Are you prepping your mind for action (1 Pet. 1:13)? Peter writes this to a people facing persecution and spiritual adversity (6). In the first of a series of imperatives, Peter tells them to “prepare your minds for action” (literally, “gird the loins of your mind”). The word is only found in this verse, but “It is taken from the custom of the eastern nations who, when they had occasion to exert themselves (as in journeying, running, etc.), used to bind up their long–flowing garments by a girdle or belt about their hips” (Zodhiates, The complete word study dictionary, np). So, the idea is cinching up what’s loose. Peter says you prepare your mind for action by keeping sober in spirit. I find it interesting how often sober-mindedness is connected to preparing for the judgment (1 Th. 5:6,8; 2 Tim. 4:5; 1 Pet. 4:7; 5:8). Even in this passage, Peter follows this command up with the command, “fix your hope completely on the grace to be brought to you at the revelation of Jesus Christ.” There’s the action now of living the faithful Christian life, even in the face of opposition. Then, there’s the action of fixing your hope on Christ’s coming. We prepare to live in the present while preparing for the end.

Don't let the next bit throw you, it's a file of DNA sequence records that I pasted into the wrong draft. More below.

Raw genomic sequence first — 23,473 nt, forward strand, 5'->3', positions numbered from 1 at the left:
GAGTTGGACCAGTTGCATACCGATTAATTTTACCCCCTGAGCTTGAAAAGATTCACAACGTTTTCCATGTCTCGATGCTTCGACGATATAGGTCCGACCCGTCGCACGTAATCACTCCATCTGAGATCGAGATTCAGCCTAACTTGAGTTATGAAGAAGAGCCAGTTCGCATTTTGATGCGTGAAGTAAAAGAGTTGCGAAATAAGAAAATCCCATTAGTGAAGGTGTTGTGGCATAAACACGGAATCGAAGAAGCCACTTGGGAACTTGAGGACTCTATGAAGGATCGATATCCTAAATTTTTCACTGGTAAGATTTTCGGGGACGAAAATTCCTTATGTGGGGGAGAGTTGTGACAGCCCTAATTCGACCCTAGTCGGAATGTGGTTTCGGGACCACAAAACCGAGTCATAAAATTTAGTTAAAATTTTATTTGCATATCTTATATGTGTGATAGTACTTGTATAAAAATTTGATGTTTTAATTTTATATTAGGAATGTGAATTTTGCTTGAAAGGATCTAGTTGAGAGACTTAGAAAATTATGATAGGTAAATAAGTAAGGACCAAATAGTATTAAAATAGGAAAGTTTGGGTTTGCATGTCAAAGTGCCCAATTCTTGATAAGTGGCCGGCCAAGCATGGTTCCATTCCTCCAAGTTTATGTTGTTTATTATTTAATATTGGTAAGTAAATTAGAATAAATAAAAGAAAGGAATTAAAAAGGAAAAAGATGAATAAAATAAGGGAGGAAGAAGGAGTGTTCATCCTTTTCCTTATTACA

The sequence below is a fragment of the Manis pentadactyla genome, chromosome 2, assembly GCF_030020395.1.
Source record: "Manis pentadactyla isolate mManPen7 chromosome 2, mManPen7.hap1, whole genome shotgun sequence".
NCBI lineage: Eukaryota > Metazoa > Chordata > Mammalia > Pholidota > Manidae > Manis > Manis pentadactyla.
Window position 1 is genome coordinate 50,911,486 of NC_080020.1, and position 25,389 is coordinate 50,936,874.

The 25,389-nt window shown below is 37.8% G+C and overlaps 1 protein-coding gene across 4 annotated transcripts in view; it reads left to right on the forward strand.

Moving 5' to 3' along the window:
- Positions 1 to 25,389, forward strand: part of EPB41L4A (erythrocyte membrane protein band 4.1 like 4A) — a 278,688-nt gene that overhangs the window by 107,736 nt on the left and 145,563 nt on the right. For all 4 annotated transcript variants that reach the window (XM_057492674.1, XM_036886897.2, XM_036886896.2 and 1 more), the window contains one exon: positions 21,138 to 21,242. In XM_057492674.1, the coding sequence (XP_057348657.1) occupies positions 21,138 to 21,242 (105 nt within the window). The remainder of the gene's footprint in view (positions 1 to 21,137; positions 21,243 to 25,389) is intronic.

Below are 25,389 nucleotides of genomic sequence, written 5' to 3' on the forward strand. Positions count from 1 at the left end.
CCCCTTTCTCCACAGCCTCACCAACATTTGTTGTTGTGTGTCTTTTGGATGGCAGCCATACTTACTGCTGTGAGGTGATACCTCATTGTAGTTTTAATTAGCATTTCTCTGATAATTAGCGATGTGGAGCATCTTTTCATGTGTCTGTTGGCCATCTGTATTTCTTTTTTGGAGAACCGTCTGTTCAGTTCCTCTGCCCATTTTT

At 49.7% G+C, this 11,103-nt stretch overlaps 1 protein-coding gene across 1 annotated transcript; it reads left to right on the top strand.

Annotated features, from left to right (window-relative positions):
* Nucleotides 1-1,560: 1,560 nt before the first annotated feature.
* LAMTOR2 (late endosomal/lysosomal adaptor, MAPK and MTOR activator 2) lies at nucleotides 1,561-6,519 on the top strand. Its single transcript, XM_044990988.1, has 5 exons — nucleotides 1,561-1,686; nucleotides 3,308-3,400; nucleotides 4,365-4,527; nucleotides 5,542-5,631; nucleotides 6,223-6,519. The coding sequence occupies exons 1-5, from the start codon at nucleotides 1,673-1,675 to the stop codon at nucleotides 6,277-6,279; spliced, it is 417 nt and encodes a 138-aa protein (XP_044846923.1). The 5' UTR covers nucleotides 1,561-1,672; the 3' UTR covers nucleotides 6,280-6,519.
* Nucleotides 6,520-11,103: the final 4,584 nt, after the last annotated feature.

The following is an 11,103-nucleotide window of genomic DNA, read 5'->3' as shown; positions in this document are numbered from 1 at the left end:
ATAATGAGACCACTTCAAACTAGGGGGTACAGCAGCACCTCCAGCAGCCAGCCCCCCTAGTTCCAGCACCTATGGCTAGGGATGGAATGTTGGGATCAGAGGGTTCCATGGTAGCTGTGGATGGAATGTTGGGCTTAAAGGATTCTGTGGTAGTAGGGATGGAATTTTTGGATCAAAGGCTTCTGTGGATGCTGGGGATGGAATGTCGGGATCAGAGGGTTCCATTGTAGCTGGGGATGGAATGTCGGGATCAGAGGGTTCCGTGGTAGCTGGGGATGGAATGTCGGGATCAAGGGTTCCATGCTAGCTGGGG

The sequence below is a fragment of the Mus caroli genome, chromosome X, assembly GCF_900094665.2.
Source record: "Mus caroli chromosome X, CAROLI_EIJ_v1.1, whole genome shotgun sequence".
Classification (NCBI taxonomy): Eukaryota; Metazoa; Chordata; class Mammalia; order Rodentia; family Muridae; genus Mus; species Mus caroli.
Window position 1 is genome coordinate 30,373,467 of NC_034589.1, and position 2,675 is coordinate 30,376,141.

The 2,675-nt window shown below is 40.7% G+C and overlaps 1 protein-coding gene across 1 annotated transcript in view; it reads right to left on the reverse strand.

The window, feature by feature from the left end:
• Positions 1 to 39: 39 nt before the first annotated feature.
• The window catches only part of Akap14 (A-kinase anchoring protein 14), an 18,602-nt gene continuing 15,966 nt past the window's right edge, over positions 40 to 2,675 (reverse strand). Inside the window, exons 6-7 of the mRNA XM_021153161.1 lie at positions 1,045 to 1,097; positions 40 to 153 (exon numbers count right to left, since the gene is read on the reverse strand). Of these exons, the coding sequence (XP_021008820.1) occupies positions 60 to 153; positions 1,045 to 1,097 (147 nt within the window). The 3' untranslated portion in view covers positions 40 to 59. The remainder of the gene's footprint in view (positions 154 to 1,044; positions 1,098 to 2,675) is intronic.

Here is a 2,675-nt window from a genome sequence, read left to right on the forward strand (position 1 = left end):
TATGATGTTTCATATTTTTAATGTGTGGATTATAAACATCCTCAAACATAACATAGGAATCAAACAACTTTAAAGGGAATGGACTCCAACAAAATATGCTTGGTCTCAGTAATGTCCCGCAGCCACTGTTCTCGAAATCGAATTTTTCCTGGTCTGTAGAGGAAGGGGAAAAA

Are you prepping for the Lord (Lk. 1:17)? Luke tells us that John the Baptist was sent “to make ready a people prepared for the Lord.” We can read in the New Testament that he was success in helping some do that, while so many others thought he was crazy and still others so dangerous that they resisted him. Ultimately, a wicked man who already wanted to kill him but was afraid of the many who regarded John as a prophet, found occasion to take his life (Mat. 14:5ff). His mission ultimately succeeded (Luke 7:22-23). Of course, Jesus Himself is eventually killed, but that death was necessary to help prepare us for His second coming (Heb. 9:28). There is a song which admonishes us, “There’s a great day coming…when the saint and the sinner shall be parted right and left, are you ready for that day to come?” How tragic to be stockpiling for an armageddon but unprepared for the Judgment. 

These may seem like dire days full of foreboding. Whether economic collapse, social unrest, or political corruption, we may be concerned about civil or national trouble ahead. Yet, that is not what Scripture emphasizes. Scripture emphasizes how God wants His people preparing to do good, think right, and be ready for eternity. All our “stuff” will be burned up in the end (2 Pet. 3:10). Our souls never die, and we will be somewhere eternally (Mat. 25:46). Each day is about prepping for that! May we encourage each other to get ready and stay ready!